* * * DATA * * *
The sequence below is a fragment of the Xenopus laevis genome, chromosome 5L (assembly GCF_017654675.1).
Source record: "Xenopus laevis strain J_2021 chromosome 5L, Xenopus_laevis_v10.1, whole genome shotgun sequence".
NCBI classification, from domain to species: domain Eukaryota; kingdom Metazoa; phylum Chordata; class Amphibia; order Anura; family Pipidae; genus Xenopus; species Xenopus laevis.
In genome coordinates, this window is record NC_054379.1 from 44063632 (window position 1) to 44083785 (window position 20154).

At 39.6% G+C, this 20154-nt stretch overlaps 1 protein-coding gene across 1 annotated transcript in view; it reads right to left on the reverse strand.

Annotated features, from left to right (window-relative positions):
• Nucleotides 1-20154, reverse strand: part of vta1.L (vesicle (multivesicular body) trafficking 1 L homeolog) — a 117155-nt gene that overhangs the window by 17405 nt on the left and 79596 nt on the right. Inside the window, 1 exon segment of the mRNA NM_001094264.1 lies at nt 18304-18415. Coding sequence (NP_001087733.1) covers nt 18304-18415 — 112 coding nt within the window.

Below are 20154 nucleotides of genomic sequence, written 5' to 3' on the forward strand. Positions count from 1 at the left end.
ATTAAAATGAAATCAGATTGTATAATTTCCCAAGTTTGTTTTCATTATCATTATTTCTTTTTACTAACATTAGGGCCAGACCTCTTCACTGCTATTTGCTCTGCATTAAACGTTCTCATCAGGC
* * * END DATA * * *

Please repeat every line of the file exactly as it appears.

The sequence below is a fragment of the Xenopus laevis genome, chromosome 5L (assembly GCF_017654675.1).
Source record: "Xenopus laevis strain J_2021 chromosome 5L, Xenopus_laevis_v10.1, whole genome shotgun sequence".
NCBI classification, from domain to species: domain Eukaryota; kingdom Metazoa; phylum Chordata; class Amphibia; order Anura; family Pipidae; genus Xenopus; species Xenopus laevis.
In genome coordinates, this window is record NC_054379.1 from 44063632 (window position 1) to 44083785 (window position 20154).

At 39.6% G+C, this 20154-nt stretch overlaps 1 protein-coding gene across 1 annotated transcript in view; it reads right to left on the reverse strand.

Annotated features, from left to right (window-relative positions):
• Nucleotides 1-20154, reverse strand: part of vta1.L (vesicle (multivesicular body) trafficking 1 L homeolog) — a 117155-nt gene that overhangs the window by 17405 nt on the left and 79596 nt on the right. Inside the window, 1 exon segment of the mRNA NM_001094264.1 lies at nt 18304-18415. Coding sequence (NP_001087733.1) covers nt 18304-18415 — 112 coding nt within the window.

Below are 20154 nucleotides of genomic sequence, written 5' to 3' on the forward strand. Positions count from 1 at the left end.
ATTAAAATGAAATCAGATTGTATAATTTCCCAAGTTTGTTTTCATTATCATTATTTCTTTTTACTAACATTAGGGCCAGACCTCTTCACTGCTATTTGCTCTGCATTAAACGTTCTCATCAGGC